Finding Joseph I: An Oral History of H.R. from Bad Brains (New Chapter Excerpt Exclusive)

I called Finding Joseph I: An Oral History of H.R. from the Bad Brains a "must-read" for any fan of hardcore punk back in my 2017 No Echo review of the book. Co-written by former record label A&R executive Howie Abrams (Madball, Dog Eat Dog) and filmmaker James Lathos, the book will be will be coming out in a paperback edition later this month, features a new foreword written by D. Randall Blythe (Lamb of God), who has a deep connection to the band and even provided vocals alongside H.R. during Bad Brains‘ latest festival appearances.

In addition to that, the book also contains a portrait of H.R. that D. Randall shot himself, taken from his forthcoming photo book, Frontman.

In this No Echo exclusive, we're presenting a new chapter from the paperback edition of the book called Here I Am, which is the name of a Human Rights (H.R.'s reggar band) song on their Our Faith album. 


Howie Abrams: The concept of PMA gets thrown around a lot now, but the principle of it is very important to you. How have you applied PMA during your difficult times?

H.R.: Basically, I’ve just learned to put my faith in God and be positive. The theory that Napoleon Hill had in that book, Think and Grow Rich, made me rethink the negative things in my life and put them out of my mind, put my strength into being positive, and that’s what I did. I worked the theory and put it into practice to see if it would really happen, and it happened. My life changed. Also, a lot of times the youth would come to me and tell me they understood what I was going through and to hold on. They gave me the will to survive and supported me and have a lot to do with this, me getting through the hard times. The youth understood.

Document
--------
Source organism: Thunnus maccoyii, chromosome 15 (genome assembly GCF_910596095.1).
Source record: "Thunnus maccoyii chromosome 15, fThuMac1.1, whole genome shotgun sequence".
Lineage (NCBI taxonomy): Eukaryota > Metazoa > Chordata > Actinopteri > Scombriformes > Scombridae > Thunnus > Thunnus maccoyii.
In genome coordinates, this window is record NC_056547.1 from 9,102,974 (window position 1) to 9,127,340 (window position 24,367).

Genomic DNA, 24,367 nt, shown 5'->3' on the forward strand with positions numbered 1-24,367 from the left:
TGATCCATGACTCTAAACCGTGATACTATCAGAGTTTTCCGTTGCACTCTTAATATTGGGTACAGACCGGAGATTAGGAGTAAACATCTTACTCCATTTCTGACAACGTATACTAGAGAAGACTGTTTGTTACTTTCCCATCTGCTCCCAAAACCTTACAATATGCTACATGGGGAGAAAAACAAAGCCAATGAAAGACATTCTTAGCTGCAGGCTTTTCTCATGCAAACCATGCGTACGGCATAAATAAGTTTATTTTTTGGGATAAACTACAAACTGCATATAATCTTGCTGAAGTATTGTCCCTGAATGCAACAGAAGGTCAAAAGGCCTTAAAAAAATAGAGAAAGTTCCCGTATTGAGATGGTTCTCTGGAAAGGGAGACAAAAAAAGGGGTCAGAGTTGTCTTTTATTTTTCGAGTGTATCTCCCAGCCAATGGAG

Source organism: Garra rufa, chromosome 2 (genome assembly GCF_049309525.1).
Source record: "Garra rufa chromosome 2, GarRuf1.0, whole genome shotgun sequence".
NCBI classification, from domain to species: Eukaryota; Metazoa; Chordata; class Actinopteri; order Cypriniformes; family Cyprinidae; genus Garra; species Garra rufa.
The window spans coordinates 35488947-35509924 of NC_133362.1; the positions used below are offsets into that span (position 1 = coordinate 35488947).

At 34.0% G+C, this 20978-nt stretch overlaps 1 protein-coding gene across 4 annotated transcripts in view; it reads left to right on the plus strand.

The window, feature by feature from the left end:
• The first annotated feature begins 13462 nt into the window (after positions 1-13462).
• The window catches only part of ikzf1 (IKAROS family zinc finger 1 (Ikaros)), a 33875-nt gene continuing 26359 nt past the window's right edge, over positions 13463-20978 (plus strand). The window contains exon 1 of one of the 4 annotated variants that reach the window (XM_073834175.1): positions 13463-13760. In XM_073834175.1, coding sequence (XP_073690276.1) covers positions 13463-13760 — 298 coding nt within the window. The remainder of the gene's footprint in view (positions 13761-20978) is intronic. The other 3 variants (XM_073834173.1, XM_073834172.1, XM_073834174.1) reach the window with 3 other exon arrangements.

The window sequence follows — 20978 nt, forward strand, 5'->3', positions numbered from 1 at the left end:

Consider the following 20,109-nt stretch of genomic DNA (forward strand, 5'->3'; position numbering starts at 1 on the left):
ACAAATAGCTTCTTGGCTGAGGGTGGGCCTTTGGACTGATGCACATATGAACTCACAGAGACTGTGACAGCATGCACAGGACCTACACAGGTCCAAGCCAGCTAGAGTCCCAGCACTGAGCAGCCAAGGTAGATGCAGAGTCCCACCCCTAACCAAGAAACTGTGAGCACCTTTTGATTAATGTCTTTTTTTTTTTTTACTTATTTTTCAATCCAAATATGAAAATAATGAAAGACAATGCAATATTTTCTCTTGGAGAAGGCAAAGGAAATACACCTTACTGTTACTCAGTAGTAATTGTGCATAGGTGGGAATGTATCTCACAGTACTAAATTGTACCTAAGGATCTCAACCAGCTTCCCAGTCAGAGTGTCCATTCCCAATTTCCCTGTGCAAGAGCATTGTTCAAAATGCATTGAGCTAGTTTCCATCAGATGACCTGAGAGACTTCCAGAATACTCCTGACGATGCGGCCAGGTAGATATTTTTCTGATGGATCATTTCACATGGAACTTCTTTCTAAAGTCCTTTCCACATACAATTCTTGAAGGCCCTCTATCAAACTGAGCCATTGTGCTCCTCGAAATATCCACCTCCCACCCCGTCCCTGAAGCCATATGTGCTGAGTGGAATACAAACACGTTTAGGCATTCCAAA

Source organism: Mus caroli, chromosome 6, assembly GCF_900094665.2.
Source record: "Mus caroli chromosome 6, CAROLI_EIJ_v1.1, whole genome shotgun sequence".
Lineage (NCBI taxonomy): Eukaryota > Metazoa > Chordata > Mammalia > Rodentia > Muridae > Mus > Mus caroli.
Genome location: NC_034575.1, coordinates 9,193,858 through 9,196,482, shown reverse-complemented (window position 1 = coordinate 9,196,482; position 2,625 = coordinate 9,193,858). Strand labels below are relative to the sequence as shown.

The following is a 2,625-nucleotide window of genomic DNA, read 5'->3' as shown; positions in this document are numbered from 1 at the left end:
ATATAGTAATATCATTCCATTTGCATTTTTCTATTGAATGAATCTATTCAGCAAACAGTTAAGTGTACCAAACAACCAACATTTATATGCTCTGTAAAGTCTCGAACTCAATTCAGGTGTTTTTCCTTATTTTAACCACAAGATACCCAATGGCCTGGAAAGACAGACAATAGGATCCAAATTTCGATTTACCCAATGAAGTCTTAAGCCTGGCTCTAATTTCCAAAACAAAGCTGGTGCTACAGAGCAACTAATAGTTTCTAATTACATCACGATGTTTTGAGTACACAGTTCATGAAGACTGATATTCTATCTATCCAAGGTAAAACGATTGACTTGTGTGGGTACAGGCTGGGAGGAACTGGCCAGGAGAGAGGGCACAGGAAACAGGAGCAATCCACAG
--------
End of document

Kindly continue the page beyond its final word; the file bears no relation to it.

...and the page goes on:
Howie Abrams: You also stopped smoking ganja.

H.R.: Yes, I did. It’s been about seven years. I had to make a decision: was I going to take care of my voice or keep smoking the herb, ’cause there was some strong reefer going around that kept me coughing. (LAUGHS.) I felt the strain on my vocal cords, and I didn’t want to strain anymore. People still come up to me and want to share the herb, but I just say, “No, thank you.” I know there are always going to be some temptations, but I told myself that I had to rise above those temptations. The youth can find out for themselves.

D. Randall Blythe

Howie Abrams: What has it been like looking back at your own life through the film and the book?

H.R.: It’s been a little shocking hearing what all these people have had to say about me. I had no idea that people had such admiration for me. It’s like, “WOW.” I didn’t know I was so liked by so many people. It’s been exciting, and thrilling and wonderful at the same time.

Howie Abrams: But you’ve been playing shows to thousands of people for so many years; how come you’re so surprised by this?

H.R.: Well, I guess because up until now, I didn’t hear them tell me. Maybe they’ve told each other, you know, people in other bands or bandmates of mine, but they never really came up to me to let me know. I’ve been asked to play music with a lot of people, but they never just told me how much they liked me.


The paperback edition of Finding Joseph I: An Oral History of H.R. from the Bad Brains will be out July 23 and is available for pre-order on Amazon.

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